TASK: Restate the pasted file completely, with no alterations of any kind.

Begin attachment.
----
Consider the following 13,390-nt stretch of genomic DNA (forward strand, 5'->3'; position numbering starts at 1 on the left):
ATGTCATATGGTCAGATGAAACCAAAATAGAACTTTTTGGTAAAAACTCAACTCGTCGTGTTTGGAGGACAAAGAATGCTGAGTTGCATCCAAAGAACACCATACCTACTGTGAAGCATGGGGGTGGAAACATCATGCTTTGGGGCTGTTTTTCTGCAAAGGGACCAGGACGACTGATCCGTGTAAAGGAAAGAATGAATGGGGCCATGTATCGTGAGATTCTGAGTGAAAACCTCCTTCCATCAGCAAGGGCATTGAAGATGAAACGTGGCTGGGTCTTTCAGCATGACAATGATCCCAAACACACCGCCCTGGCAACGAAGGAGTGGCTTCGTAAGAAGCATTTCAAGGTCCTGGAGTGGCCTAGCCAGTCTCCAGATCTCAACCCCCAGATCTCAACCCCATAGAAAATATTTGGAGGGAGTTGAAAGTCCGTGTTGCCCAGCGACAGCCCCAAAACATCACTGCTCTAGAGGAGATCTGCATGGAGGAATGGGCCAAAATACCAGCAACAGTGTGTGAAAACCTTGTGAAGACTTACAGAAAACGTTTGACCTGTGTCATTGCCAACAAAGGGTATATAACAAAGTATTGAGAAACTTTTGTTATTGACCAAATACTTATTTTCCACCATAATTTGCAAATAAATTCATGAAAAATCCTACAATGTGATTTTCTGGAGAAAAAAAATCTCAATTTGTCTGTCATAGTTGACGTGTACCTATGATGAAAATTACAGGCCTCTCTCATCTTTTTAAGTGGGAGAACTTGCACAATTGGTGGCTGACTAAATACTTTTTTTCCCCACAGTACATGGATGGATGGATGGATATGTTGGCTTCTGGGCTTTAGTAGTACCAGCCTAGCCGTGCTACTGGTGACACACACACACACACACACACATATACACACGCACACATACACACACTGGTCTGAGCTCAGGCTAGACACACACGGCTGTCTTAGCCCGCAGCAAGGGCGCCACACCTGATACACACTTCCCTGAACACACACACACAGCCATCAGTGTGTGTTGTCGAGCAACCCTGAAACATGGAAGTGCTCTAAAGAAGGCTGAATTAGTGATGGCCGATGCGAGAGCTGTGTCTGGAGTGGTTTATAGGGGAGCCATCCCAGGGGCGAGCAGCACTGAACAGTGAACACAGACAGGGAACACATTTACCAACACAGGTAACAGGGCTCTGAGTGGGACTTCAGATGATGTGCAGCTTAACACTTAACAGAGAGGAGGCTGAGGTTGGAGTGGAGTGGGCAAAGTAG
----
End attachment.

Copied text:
Consider the following 13,390-nt stretch of genomic DNA (forward strand, 5'->3'; position numbering starts at 1 on the left):
ATGTCATATGGTCAGATGAAACCAAAATAGAACTTTTTGGTAAAAACTCAACTCGTCGTGTTTGGAGGACAAAGAATGCTGAGTTGCATCCAAAGAACACCATACCTACTGTGAAGCATGGGGGTGGAAACATCATGCTTTGGGGCTGTTTTTCTGCAAAGGGACCAGGACGACTGATCCGTGTAAAGGAAAGAATGAATGGGGCCATGTATCGTGAGATTCTGAGTGAAAACCTCCTTCCATCAGCAAGGGCATTGAAGATGAAACGTGGCTGGGTCTTTCAGCATGACAATGATCCCAAACACACCGCCCTGGCAACGAAGGAGTGGCTTCGTAAGAAGCATTTCAAGGTCCTGGAGTGGCCTAGCCAGTCTCCAGATCTCAACCCCCAGATCTCAACCCCATAGAAAATATTTGGAGGGAGTTGAAAGTCCGTGTTGCCCAGCGACAGCCCCAAAACATCACTGCTCTAGAGGAGATCTGCATGGAGGAATGGGCCAAAATACCAGCAACAGTGTGTGAAAACCTTGTGAAGACTTACAGAAAACGTTTGACCTGTGTCATTGCCAACAAAGGGTATATAACAAAGTATTGAGAAACTTTTGTTATTGACCAAATACTTATTTTCCACCATAATTTGCAAATAAATTCATGAAAAATCCTACAATGTGATTTTCTGGAGAAAAAAAATCTCAATTTGTCTGTCATAGTTGACGTGTACCTATGATGAAAATTACAGGCCTCTCTCATCTTTTTAAGTGGGAGAACTTGCACAATTGGTGGCTGACTAAATACTTTTTTTCCCCACAGTACATGGATGGATGGATGGATATGTTGGCTTCTGGGCTTTAGTAGTACCAGCCTAGCCGTGCTACTGGTGACACACACACACACACACACACATATACACACGCACACATACACACACTGGTCTGAGCTCAGGCTAGACACACACGGCTGTCTTAGCCCGCAGCAAGGGCGCCACACCTGATACACACTTCCCTGAACACACACACACAGCCATCAGTGTGTGTTGTCGAGCAACCCTGAAACATGGAAGTGCTCTAAAGAAGGCTGAATTAGTGATGGCCGATGCGAGAGCTGTGTCTGGAGTGGTTTATAGGGGAGCCATCCCAGGGGCGAGCAGCACTGAACAGTGAACACAGACAGGGAACACATTTACCAACACAGGTAACAGGGCTCTGAGTGGGACTTCAGATGATGTGCAGCTTAACACTTAACAGAGAGGAGGCTGAGGTTGGAGTGGAGTGGGCAAAGTAG